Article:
Materials and methods
All the reagents used in this study were purchased from Sigma-Aldrich Co. (St Louis, MO, USA).
GO sheets were synthesized using the modified Hummers method.3 Highly exfoliated graphite powder (Bay Carbon Inc, Bay City, MI, USA) (0.5 g) was taken as a precursor and added to 23 mL of concentrated H2SO4, in a conical flask under ice-bath. After complete mixing, NaNO3 (0.5 g) and KMnO4 (1.5 g) were added to the mixture. This resulted in an exothermic reaction. The resulted solution was heated to 35°C and stirred for 1 h. Hundred milliliters of Millipore water was added to this solution and was continually stirred for another 2 h at 35°C. Finally, the reaction was quenched with the addition of 27% H2O2 (1 mL). The resulting mixture was then centrifuged at low rpm for 10 min for the removal of unreacted graphite. The supernatant consisting of GO sheets was collected for further washing and consequent centrifuging at 12,000 rpm. The sample was washed with water until the pH of the solution reached 7 and dried to collect the GO nanosheets.
Well-characterized GO is used for drug loading. DOx 0.175 mg/mL is mixed with 1 mg/mL of aqueous solution of GO to form a GO–DOx conjugate. The mixture was kept stirring for overnight under dark environment.4 The mixture was then centrifuged at 12,000 rpm to collect the sample pelleted at the bottom of the centrifuge tube. Furthermore, this pellet was re-dispersed and dried using the freeze-drying method. This drug-loaded conjugate was stored at 4°C (Figure 1).
Figure 1 Schematic representation for a graphene oxide–doxorubicin conjugation.
Results and discussion
The synthesized GO consists of a graphitic domain with sp3/sp2 carbon having a large π-conjugated structure and –OH, –COOH, and –CHO as major functional groups. DOx is an anthracycline antibiotic with quinone ring that facilitate its noncovalent conjugation with GO through π–π stacking and other hydrophobic interactions. Furthermore, the functional groups on GO can also form hydrogen bonding with –OH and –NH2 groups of DOx. The binding of DOx with GO is confirmed by Fourier transform infrared spectroscopy and photoluminescence spectroscopy (Figure 2). The presence of infrared (IR) bands at 3,005 and 2,915 cm−1 and quenching of luminescence of GO and DOx clearly indicate the GO–DOx conjugation.5 The quenching in luminescence is attributed to π–π stacking of DOx and GO.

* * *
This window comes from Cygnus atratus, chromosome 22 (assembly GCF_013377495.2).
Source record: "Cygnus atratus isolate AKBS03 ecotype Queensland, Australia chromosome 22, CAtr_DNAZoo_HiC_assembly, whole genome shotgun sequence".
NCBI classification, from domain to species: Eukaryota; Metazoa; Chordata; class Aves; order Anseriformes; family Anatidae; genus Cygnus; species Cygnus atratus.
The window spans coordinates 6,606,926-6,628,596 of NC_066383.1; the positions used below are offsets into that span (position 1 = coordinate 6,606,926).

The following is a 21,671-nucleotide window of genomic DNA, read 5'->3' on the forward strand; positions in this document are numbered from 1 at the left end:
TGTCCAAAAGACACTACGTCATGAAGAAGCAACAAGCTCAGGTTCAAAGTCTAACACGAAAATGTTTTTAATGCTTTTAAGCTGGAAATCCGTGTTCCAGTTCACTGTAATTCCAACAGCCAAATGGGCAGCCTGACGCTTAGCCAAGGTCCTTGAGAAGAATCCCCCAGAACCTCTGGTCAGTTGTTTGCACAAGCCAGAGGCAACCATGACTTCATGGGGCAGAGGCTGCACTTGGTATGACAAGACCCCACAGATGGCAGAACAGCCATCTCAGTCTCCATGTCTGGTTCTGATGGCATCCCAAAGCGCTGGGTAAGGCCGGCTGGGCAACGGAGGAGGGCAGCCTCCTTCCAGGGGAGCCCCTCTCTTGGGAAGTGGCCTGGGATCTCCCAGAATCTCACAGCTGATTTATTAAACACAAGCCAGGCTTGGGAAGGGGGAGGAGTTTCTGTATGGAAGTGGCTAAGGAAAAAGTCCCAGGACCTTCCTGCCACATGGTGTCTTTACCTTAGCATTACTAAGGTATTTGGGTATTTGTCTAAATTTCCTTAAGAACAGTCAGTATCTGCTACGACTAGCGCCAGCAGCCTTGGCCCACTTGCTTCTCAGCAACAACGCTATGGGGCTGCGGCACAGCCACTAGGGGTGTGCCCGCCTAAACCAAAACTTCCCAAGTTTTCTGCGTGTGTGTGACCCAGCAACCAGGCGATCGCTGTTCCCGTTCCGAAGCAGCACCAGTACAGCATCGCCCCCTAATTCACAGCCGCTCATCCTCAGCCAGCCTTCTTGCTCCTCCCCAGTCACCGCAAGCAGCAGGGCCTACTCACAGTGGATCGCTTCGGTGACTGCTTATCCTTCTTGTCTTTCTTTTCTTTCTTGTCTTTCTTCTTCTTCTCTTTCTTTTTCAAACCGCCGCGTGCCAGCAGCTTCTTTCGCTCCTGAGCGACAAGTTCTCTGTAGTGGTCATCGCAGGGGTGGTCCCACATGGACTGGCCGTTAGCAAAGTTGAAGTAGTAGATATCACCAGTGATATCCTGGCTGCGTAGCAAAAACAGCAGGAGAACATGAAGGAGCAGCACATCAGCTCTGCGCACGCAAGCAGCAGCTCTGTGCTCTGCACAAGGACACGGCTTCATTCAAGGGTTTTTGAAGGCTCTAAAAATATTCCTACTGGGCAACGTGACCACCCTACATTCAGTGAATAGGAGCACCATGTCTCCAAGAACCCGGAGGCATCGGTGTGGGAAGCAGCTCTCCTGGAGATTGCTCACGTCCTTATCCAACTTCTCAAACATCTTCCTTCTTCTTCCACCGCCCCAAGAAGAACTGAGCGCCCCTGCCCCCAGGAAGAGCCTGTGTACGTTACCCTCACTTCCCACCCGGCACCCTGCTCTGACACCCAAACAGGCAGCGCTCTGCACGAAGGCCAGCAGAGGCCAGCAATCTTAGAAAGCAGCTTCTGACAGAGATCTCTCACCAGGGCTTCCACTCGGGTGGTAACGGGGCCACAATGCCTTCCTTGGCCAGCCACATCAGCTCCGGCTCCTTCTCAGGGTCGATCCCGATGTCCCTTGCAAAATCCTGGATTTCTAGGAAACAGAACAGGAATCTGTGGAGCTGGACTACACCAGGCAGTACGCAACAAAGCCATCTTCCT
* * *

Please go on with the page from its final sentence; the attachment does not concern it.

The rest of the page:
The percent drug (DOx) loading efficiency onto GO nanosheets and drug release kinetics have been investigated using UV–visible spectroscopy. The characteristic peak of DOx, λmax at ~254 and ~480 nm (Figure 3) has been consumed after conjugation with GO, demonstrated that the drug has been attached to the GO platform via π–π stacking and hydrophobic interactions.
Figure 3 Percent drug (DOx) loaded onto a GO–DOx conjugate.
The percent loading calculated by comparing the absorbance peak intensity6 of the samples confirms that ~90% drug is loaded to the sample.
Considering absorbance peak intensity at 254 nm,
The drug release profiles from GO sheets were evaluated on the basis of the results of drug adsorption in the buffer of different pH ranging from 3 to 7 measured at specified time period with a UV–Vis spectroscopy (Figure 4). Briefly, 1 mg of the drug conjugate was dissolved in each buffer solutions of different pH followed by centrifugation at 12,000 rpm. An aliquot from the supernatant containing the drug release medium was withdrawn at different time intervals (4, 8, 12, and 24 h). The amount of DOx in the buffer solution was quantified by monitoring the optical density at a fixed wavelength of 254 nm for drug release kinetics. Almost 88% of the cumulative drug release was observed from the nanosheets in 24 h at acidic pH.
Figure 4 Drug release kinetics from a graphene oxide–doxorubicin conjugate.